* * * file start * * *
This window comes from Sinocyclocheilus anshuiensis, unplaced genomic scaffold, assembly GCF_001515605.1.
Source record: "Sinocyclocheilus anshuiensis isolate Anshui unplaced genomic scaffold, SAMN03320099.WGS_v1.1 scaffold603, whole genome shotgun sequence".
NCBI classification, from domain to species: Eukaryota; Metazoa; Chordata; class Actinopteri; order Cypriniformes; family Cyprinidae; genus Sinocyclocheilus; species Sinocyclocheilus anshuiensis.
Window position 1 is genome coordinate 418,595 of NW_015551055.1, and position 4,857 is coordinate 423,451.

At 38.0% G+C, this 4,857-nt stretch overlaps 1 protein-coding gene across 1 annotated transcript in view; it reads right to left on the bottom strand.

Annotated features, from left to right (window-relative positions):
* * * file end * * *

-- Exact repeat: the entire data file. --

This window comes from Sinocyclocheilus anshuiensis, unplaced genomic scaffold, assembly GCF_001515605.1.
Source record: "Sinocyclocheilus anshuiensis isolate Anshui unplaced genomic scaffold, SAMN03320099.WGS_v1.1 scaffold603, whole genome shotgun sequence".
NCBI classification, from domain to species: Eukaryota; Metazoa; Chordata; class Actinopteri; order Cypriniformes; family Cyprinidae; genus Sinocyclocheilus; species Sinocyclocheilus anshuiensis.
Window position 1 is genome coordinate 418,595 of NW_015551055.1, and position 4,857 is coordinate 423,451.

At 38.0% G+C, this 4,857-nt stretch overlaps 1 protein-coding gene across 1 annotated transcript in view; it reads right to left on the bottom strand.

Annotated features, from left to right (window-relative positions):